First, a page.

A and A's Movie A Day

Watching movies until we run out.

Movie 451 – The Spirit (2008)

The Spirit (2008) – May 25th, 2011

Tonight Andy said he needed something that wouldn’t make him think. And we do have a multitude of non-thinky movies left on our list. Movies that won’t tax the brain when trying to understand the plot or the purpose or anything like that. No serious themes that we’d want to spend pages pondering. No deep backstory for our personal connection to the movie. Nothing like that. Just something ridiculous and silly. So I looked through the list and dismissed a few things right off the bat. Dismissed a few others after looking them up. And then saw this and suggested it. I hadn’t seen it. Andy had. I knew it had been panned. And yet we owned it. So it seemed pretty much tailor made for tonight.

And I was right! Except I did end up having to think a bit when it came to trying to explain to myself how the movie could be as bad as it is. Really, I find it baffling. I can see so many things that were attempted and could have been done well and just weren’t. I’ve seen a couple of reviews describe this movie as “fun” and I have to wonder what their basis for comparison is. A root canal? The 1040 long form? Watching paint dry? Punch Drunk Love? I mean, this movie kept attempting humor but I don’t think it ever reached more than a moment or two of funny, let alone movie-long stretches of fun. What makes it so frustrating is the attempts that were made. Attempts in so many directions I honestly don’t know if the movie knew where it was going.

That right there is, I think, a large chunk of the problem. This is a comic book movie based on a serial I’m not familiar with. So I did a little reading and as far as I can tell it was a noirish detective serial that had a good dose of humor mixed into its regular plots and storylines. So I would expect there to be some humorous lines. But there aren’t just humorous lines dropped into an otherwise serious story. It’s this bizarre mix of parody and homage that never quite works, largely because the parody aspect needs firmer ground than it’s got. What, exactly, is it parodying? Sin City? I wouldn’t say Frank Miller can’t parody his own stuff, but it’s not like the movie is a genre unto itself. If it’s parodying noir in general it misses the mark completely because the bits that read as parody aren’t the femme fatale or the tough detective or the faithful lover or the gritty and dark city streets. The bits that read as parody are the comic book parts, with the clone henchmen and the out-of-nowhere Nazi villains and the hero himself.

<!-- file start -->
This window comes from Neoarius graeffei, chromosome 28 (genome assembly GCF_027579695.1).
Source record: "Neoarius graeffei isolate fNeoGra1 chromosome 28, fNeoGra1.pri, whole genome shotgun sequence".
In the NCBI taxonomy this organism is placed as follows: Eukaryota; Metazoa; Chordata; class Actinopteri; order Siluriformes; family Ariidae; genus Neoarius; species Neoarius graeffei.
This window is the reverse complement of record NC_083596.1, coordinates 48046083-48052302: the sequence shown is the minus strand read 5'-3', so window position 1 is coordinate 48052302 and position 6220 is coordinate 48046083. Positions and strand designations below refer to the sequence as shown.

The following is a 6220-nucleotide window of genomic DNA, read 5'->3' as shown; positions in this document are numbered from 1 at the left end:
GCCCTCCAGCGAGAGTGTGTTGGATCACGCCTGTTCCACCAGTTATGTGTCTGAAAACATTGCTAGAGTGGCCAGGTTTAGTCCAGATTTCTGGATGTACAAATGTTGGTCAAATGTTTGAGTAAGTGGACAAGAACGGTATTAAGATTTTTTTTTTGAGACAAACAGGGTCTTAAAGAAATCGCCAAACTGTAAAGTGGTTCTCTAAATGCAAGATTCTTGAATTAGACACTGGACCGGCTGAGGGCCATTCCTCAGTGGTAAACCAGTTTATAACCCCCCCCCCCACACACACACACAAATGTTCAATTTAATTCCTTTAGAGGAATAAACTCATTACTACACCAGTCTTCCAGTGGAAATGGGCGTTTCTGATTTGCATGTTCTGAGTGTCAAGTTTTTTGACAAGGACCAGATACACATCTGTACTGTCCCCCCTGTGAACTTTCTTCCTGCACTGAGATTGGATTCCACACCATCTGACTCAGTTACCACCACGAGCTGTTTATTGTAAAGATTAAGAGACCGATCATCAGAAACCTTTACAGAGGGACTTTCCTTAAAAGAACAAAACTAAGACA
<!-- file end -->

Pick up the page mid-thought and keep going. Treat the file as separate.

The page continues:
On top of the problem with the uncertain tone is a distinct lack of focus on the part of the actors. Now, this is a more than decent cast. Samuel L. Jackson, Eva Mendez and Scarlett Johansson alone should have been able to breathe some life and vitality into this movie. But they don’t. Okay, Jackson does every so often, but he’s saddled with the most ridiculous part I think he’s ever played. And this is the man known for Snakes on a Plane. He’s playing the villain here, and he gets some great scenery chewing moments. Moments where I can see what Miller was going for. His obsession over a bizarre little failed clone that’s just a tiny head on a foot and his dislike of free range chickens? It’s so out of place and laughable but then he doesn’t get to really go anywhere with any of it. Each strange quirk gets carried for a line or two and then it’s played out. The Octopus (his character) has eight of everything? Great! Except we only hear that in the climactic fight scene. If you’re going to go whole hog and be that ridiculous then damn well do it! Don’t half-ass it and leave us hanging there, wondering if he was supposed to have eight henchmen and eight cats and eight labs or whatever. And to top it all off, remember I mentioned that the villain is an out-of-nowhere Nazi? Yeah. Complete with lightning bolt tattoo on the back of his head. What the everloving fuck? That’s not parody. That’s not canon as far as I can tell. It’s just tossed in there for no discernible reason aside from making him more of a villain? I don’t even. So all of Jackson’s hamming it up comes to naught because he’s got what is probably one of the worst roles I’ve ever witnessed on film and he can chew chew chew and it’s never going to make the role palatable.